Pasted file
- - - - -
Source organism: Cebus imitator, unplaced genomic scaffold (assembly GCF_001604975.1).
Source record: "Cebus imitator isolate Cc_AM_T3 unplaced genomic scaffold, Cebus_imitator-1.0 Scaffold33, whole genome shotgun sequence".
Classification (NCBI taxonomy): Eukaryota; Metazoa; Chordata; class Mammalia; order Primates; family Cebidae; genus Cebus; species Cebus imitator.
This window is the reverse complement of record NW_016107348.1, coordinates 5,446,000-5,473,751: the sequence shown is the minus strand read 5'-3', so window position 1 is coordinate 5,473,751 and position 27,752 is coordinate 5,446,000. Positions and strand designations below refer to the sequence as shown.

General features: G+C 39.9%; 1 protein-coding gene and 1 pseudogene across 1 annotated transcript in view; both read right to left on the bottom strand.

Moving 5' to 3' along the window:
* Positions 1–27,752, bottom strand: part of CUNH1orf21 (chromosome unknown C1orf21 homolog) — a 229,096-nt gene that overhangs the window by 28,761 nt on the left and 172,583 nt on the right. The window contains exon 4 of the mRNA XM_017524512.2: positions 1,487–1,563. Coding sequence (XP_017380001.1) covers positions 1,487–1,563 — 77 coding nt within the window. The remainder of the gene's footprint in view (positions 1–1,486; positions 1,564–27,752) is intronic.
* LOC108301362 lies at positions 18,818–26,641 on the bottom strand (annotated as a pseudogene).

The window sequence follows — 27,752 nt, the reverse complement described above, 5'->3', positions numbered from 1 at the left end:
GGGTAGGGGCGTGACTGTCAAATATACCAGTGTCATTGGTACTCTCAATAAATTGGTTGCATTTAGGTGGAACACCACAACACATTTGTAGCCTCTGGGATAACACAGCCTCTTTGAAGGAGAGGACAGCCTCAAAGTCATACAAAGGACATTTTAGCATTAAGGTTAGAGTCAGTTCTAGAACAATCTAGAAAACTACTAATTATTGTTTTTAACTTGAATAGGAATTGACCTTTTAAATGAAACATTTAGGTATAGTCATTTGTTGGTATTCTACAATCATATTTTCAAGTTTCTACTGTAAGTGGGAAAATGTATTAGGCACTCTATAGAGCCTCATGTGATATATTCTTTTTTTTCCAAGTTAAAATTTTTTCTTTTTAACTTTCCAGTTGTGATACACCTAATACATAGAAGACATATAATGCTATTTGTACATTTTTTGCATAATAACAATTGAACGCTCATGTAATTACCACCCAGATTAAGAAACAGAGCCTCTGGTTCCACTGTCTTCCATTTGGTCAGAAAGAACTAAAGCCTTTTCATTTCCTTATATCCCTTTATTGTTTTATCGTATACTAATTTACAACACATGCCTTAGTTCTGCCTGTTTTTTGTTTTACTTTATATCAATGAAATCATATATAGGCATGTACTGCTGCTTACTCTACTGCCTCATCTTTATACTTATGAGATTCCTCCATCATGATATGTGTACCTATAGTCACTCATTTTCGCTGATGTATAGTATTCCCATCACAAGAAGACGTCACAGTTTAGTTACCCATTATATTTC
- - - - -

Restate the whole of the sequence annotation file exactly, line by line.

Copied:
Source organism: Cebus imitator, unplaced genomic scaffold (assembly GCF_001604975.1).
Source record: "Cebus imitator isolate Cc_AM_T3 unplaced genomic scaffold, Cebus_imitator-1.0 Scaffold33, whole genome shotgun sequence".
Classification (NCBI taxonomy): Eukaryota; Metazoa; Chordata; class Mammalia; order Primates; family Cebidae; genus Cebus; species Cebus imitator.
This window is the reverse complement of record NW_016107348.1, coordinates 5,446,000-5,473,751: the sequence shown is the minus strand read 5'-3', so window position 1 is coordinate 5,473,751 and position 27,752 is coordinate 5,446,000. Positions and strand designations below refer to the sequence as shown.

General features: G+C 39.9%; 1 protein-coding gene and 1 pseudogene across 1 annotated transcript in view; both read right to left on the bottom strand.

Moving 5' to 3' along the window:
* Positions 1–27,752, bottom strand: part of CUNH1orf21 (chromosome unknown C1orf21 homolog) — a 229,096-nt gene that overhangs the window by 28,761 nt on the left and 172,583 nt on the right. The window contains exon 4 of the mRNA XM_017524512.2: positions 1,487–1,563. Coding sequence (XP_017380001.1) covers positions 1,487–1,563 — 77 coding nt within the window. The remainder of the gene's footprint in view (positions 1–1,486; positions 1,564–27,752) is intronic.
* LOC108301362 lies at positions 18,818–26,641 on the bottom strand (annotated as a pseudogene).

The window sequence follows — 27,752 nt, the reverse complement described above, 5'->3', positions numbered from 1 at the left end:
GGGTAGGGGCGTGACTGTCAAATATACCAGTGTCATTGGTACTCTCAATAAATTGGTTGCATTTAGGTGGAACACCACAACACATTTGTAGCCTCTGGGATAACACAGCCTCTTTGAAGGAGAGGACAGCCTCAAAGTCATACAAAGGACATTTTAGCATTAAGGTTAGAGTCAGTTCTAGAACAATCTAGAAAACTACTAATTATTGTTTTTAACTTGAATAGGAATTGACCTTTTAAATGAAACATTTAGGTATAGTCATTTGTTGGTATTCTACAATCATATTTTCAAGTTTCTACTGTAAGTGGGAAAATGTATTAGGCACTCTATAGAGCCTCATGTGATATATTCTTTTTTTTCCAAGTTAAAATTTTTTCTTTTTAACTTTCCAGTTGTGATACACCTAATACATAGAAGACATATAATGCTATTTGTACATTTTTTGCATAATAACAATTGAACGCTCATGTAATTACCACCCAGATTAAGAAACAGAGCCTCTGGTTCCACTGTCTTCCATTTGGTCAGAAAGAACTAAAGCCTTTTCATTTCCTTATATCCCTTTATTGTTTTATCGTATACTAATTTACAACACATGCCTTAGTTCTGCCTGTTTTTTGTTTTACTTTATATCAATGAAATCATATATAGGCATGTACTGCTGCTTACTCTACTGCCTCATCTTTATACTTATGAGATTCCTCCATCATGATATGTGTACCTATAGTCACTCATTTTCGCTGATGTATAGTATTCCCATCACAAGAAGACGTCACAGTTTAGTTACCCATTATATTTC